CARSON CITY — A legislative subcommittee Friday declined to request a bill draft to mandate meters on all domestic wells in Nevada but agreed to seek authorization for the state engineer to restrict domestic well use when groundwater curtailments are ordered.
State Engineer Jason King stressed that curtailment has never been used in Nevada and the changes he is seeking are intended to protect well owners.
Nevada water law is grounded on the doctrine of “first in line, first in right,” meaning senior water right owners get their allotments first before junior right holders. Domestic well owners do not have a permitted water right. Instead, they have a right to “use” 2 acre-feet per year and are essentially last in line.
If curtailments are ordered because of water shortages, they could be cut off completely under existing law.
“The fact of the matter is, the law as it reads today, is if we have to curtail in a groundwater basin, we do it by priority,” King said, adding there is no exception for indoor or outdoor use. “Our intent is to do something for the domestic well users that’s not in the law right now. If we have to curtail, they don’t lose indoor water use.”
Friday’s hearing drew hundreds of angry well owners who crammed four overflow rooms in the Legislature building to testify and listen to the discussion.
Speaker after speaker during more than three hours of public comment fumed over the proposals. They blamed casinos, developers, golf courses, government and businesses being granted tax breaks to locate in Nevada for exacerbating the state’s water woes.
Assemblyman Ira Hansen, R-Sparks, whose district includes five rural counties and portions of two others, opened the public period.
“The clear concern is somewhere in all of this there is a recommendation to cut use back to a half-acre foot and limit it only to interior home usage,” he said. For homeowners, he said, that would mean “their landscape dies, their trees die.”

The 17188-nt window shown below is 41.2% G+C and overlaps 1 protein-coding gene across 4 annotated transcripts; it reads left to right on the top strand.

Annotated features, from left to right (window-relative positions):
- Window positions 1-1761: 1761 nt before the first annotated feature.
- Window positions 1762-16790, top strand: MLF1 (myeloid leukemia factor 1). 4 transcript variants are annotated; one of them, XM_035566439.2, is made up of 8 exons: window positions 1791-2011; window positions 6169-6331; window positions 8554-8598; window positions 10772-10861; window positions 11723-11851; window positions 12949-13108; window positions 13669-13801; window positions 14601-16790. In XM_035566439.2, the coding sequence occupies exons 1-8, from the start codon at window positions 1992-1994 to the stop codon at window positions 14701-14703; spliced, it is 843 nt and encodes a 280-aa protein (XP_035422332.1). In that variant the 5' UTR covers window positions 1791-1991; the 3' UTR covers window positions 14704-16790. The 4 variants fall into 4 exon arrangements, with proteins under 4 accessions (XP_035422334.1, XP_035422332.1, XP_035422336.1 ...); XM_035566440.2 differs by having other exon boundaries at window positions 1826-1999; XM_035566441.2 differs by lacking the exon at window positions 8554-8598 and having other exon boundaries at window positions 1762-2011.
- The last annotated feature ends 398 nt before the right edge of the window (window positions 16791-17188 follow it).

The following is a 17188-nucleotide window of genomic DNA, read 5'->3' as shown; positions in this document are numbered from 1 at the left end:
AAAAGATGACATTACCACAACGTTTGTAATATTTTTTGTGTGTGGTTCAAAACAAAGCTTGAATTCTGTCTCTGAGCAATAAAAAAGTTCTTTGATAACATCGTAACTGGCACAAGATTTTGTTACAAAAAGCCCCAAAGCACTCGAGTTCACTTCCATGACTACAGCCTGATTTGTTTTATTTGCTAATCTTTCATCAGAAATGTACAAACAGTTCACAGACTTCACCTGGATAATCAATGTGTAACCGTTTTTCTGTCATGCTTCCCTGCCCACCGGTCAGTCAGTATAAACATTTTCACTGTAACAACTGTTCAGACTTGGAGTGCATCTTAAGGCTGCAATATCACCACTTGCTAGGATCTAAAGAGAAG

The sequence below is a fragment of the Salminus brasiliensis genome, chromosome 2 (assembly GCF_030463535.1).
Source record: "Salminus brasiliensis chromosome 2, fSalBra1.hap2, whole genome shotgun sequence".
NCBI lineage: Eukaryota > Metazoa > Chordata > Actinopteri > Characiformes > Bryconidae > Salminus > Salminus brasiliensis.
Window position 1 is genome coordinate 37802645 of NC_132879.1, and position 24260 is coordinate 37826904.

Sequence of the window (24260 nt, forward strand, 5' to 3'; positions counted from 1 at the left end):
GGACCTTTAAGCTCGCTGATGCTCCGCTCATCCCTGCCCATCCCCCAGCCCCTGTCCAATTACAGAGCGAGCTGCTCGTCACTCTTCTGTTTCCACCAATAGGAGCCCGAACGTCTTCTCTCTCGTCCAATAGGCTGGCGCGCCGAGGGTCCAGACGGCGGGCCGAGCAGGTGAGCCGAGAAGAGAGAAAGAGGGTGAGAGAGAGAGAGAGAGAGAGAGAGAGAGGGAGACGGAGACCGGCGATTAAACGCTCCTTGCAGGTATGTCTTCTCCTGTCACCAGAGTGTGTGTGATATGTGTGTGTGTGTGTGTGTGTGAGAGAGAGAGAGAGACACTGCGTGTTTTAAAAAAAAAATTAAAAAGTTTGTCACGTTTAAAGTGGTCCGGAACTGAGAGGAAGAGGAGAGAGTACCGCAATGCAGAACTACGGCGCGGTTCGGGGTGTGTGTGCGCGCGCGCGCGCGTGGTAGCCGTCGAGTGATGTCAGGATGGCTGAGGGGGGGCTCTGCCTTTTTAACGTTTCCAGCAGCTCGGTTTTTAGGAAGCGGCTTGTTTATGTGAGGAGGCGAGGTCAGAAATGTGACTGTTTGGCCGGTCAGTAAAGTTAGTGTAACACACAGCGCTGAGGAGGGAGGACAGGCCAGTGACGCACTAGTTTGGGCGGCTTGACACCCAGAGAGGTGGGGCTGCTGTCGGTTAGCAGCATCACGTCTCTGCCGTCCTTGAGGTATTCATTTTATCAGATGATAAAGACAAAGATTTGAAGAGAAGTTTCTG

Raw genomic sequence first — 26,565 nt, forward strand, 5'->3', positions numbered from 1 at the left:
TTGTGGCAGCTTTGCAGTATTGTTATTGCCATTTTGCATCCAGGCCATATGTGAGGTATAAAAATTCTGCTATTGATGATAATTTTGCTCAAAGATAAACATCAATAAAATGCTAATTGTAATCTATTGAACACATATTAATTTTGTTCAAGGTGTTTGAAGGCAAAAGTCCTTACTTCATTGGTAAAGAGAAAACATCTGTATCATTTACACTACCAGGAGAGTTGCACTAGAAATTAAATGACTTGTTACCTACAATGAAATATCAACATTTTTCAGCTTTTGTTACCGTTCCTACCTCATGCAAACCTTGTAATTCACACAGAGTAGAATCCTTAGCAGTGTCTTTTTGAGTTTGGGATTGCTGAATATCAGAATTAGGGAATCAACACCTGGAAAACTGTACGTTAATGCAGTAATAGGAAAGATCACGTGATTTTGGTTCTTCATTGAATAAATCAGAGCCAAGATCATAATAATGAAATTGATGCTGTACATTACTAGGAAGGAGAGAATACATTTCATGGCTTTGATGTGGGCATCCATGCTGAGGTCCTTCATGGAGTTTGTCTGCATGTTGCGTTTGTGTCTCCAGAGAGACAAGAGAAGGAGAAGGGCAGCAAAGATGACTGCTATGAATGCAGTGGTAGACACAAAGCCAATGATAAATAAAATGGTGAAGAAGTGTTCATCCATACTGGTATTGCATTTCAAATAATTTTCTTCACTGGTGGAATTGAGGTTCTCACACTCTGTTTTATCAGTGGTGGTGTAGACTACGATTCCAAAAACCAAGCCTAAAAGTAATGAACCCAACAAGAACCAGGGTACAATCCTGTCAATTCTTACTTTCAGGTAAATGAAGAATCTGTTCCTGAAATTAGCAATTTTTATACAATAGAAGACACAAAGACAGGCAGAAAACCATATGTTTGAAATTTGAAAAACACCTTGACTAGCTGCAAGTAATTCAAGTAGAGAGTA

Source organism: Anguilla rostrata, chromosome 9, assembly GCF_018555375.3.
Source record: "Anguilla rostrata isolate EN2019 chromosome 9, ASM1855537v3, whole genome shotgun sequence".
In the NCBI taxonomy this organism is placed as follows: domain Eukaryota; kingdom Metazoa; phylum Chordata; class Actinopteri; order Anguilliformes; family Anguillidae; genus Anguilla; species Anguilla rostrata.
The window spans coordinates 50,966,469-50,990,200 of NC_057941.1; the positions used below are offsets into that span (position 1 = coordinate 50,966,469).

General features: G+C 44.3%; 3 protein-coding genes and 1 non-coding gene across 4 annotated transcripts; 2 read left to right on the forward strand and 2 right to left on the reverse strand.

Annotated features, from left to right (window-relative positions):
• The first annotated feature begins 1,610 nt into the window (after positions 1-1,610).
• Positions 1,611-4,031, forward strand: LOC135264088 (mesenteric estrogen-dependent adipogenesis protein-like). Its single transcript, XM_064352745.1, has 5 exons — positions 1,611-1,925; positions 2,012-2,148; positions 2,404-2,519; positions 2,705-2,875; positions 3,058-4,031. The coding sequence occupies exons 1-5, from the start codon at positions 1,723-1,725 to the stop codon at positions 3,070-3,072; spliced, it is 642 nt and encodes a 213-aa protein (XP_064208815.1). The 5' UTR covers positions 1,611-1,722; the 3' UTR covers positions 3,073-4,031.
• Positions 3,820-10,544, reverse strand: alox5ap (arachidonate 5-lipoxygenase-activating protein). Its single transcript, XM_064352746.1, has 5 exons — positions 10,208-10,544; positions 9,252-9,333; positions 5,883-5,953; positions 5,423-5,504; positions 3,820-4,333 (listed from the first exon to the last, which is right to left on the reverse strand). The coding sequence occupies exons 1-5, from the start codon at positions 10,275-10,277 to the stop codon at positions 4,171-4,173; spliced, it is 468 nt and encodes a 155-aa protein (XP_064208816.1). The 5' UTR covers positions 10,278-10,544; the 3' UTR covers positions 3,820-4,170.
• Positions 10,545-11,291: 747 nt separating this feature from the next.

The Legislature’s Subcommittee to Study Water agreed to sponsor a bill during the 2017 session that would protect a well owner’s right to water for indoor use only, with exceptions for outdoor watering of pets and livestock.
The committee also agreed to recommend that new wells in severely over-tapped groundwater basins be limited to a half-acre foot per year.
That change was put forth by the Nye County Water District as a response to groundwater concerns in Pahrump Valley, where there are some 11,000 domestic wells.
Oz Wickman with the water district said internal calculations by the district project 2,000 wells could go dry in the next 20 years unless steps are taken to bring the basin back into balance between recharge and use.
The half-acre foot wells would pertain to new wells only in severely over-appropriated basins and designated critical management areas.
Water has been the focus of numerous hearings and forums for the past year. Besides the legislative committee, Gov. Brian Sandoval convened a Nevada Drought Forum to make recommendations on how the driest state in the nation can better manage the resource.
State Sen. Pete Goicoechea, R-Eureka, tried to defuse anger percolating from the crowd estimated at 700.
“A lot of this may be just a little bit ahead of the horse,” the Eureka rancher and committee chairman said. He urged attendees to focus on the bigger issue and work toward solutions.
“Do you think we can continue the way we’re going?” Goicoechea asked. He said 20 percent of Nevada’s water basins are over-appropriated, meaning there is more water appropriated on paper than sources to supply it. Statewide, there are 55,000 domestic wells, and 56 of 256 basins are overtaxed.
The water subcommittee also issued statements recommending that local land-use decisions be tied to sustainable water supplies and that water management recognize the connection between surface and groundwater sources.
The subcommittee will support a bill authorizing the state engineer to suspend cancellation and forfeiture of water rights under the “use it or lose it” doctrine during times of water shortages.
Existing law requires water right holders to put their water to beneficial use or risk losing it to someone else. Critics argue that the mandate encourages waste and that conservation, especially during a drought, should be encouraged.